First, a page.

It’s not a fair fight. Big tech has programmed and tested relentlessly to find out what keeps our children (and us) hooked on our devices. For example, before Netflix introduced “post-play” in 2012, you had to choose to watch another episode. Now you have to choose not to watch.

That little change has ushered in an age of binging on digital candy. That change was not an accident or coincidence. Big tech wants your children eating digital candy, and lots of it.   

Time Wasted

According to a 2021 Common Sense Media Report [2], media use in tweens and teens has grown faster since the start of the pandemic than it has over the four years prior to the pandemic. Do we think that’s because kids are consuming so many digital vegetables? We don’t have to look around very far to know that is not the case. Ask the average child what they are doing online and he will not say “Skyping grandma” or “learning math.” He’s playing a video game or watching an action movie. 

Between 2019 and 2021, the total amount of daily screen media went from 4 hours and 44 minutes to 5 hours and 33 minutes among tweens, and from 7 hours and 22 minutes to 8 hours and 39 minutes among teens. [2] Researchers included time spent reading ebooks in these totals.

Reading e-books only accounted for 6 minutes among tweens and 8 minutes among teens of the multiple hours they spend online. [2]

Reading would be considered a digital vegetable. But reading e-books only accounted for 6 minutes among tweens and 8 minutes among teens. [2] That’s like eating one baby carrot with a huge bag of cheese puffs. If forced to choose, teens say YouTube is the digital candy they wouldn’t want to live without. Watching online videos is the favorite media activity among 8 to 18-year-olds.

How Parents Can Help

The great thing about digital vegetables and digital candy is that it’s a concept you can explain even to young children. In the same way you are teaching your kids about proper nutrition concerning food, you can teach your kids proper nutrition when it comes to their online life.

A little bit of dessert after a meal could be just fine, just like 30 minutes of entertaining YouTube could be okay after a day filled with exercise, reading, playing, and other activities.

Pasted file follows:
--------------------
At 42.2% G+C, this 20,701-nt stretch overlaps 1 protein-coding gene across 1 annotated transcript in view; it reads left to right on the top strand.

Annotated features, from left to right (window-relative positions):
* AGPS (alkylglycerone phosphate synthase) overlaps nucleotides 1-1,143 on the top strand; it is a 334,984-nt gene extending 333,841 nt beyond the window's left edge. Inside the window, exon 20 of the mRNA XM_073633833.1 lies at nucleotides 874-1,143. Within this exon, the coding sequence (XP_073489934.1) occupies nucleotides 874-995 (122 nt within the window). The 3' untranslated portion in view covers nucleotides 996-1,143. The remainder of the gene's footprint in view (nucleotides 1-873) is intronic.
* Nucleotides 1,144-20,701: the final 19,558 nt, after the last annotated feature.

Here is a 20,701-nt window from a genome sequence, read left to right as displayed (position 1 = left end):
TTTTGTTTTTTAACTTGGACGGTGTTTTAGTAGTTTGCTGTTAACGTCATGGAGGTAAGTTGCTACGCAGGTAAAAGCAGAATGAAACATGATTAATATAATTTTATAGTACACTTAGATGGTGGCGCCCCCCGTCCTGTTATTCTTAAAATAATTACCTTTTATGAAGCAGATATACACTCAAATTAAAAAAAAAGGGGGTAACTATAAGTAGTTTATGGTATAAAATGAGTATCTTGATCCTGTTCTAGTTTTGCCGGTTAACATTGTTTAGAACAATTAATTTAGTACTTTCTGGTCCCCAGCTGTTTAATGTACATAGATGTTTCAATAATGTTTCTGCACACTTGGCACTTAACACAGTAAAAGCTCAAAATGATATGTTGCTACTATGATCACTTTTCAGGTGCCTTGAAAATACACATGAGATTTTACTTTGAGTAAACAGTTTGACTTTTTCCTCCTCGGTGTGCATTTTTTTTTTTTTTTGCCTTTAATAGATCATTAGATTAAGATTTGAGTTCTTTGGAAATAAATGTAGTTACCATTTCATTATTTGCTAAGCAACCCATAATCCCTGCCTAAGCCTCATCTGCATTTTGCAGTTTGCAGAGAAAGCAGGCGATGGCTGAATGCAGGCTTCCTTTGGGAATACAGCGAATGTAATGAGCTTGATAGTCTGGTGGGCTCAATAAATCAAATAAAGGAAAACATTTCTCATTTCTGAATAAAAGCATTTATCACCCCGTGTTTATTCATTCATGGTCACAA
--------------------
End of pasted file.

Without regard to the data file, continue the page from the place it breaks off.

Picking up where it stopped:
Talk with Your Kids

When your child asks for the tablet, ask her, “Do you want it for a digital vegetable or digital candy?” If your child can start discerning between the two, that will help your child focus on goals in the future, instead of being constantly distracted by digital candy.

A grandfather recently told me his young grandson was using a drawing app and asked, “Papa, is this a digital vegetable?” Little kids can grasp these concepts and as they grow older, it really helps them to connect the dots between their digital intake and their mental health. 

Set the Example

So in the same way it’s unhealthy to eat a lot of junk food, it’s unhealthy to consume too much digital candy. Content does matter. Most kids don’t gravitate to vegetables on their own. They’re going to need your help.

The best way you can help is by setting a positive example. Maybe you work from home like I do and your children see you on the computer often. Explain that your work is a digital vegetable, then model healthy habits by keeping the digital candy to a minimum. 

It provides instant accountability because if you say you’re working, but your kids see you scrolling through your social media account, they’ll know you’re having a little candy treat. 

Many times our kids get healthier when we get healthier. Family revolution often begins with making digital changes in our own lives. Just like our kids, we can ask ourselves before we jump online, is it time for digital vegetables or digital candy? 


  • miller on Sep 25, 2023 07:22 PM

    this has helped thanks🥳

  • Gabb on Oct 02, 2023 11:29 AM

    Of course! We are glad to hear it!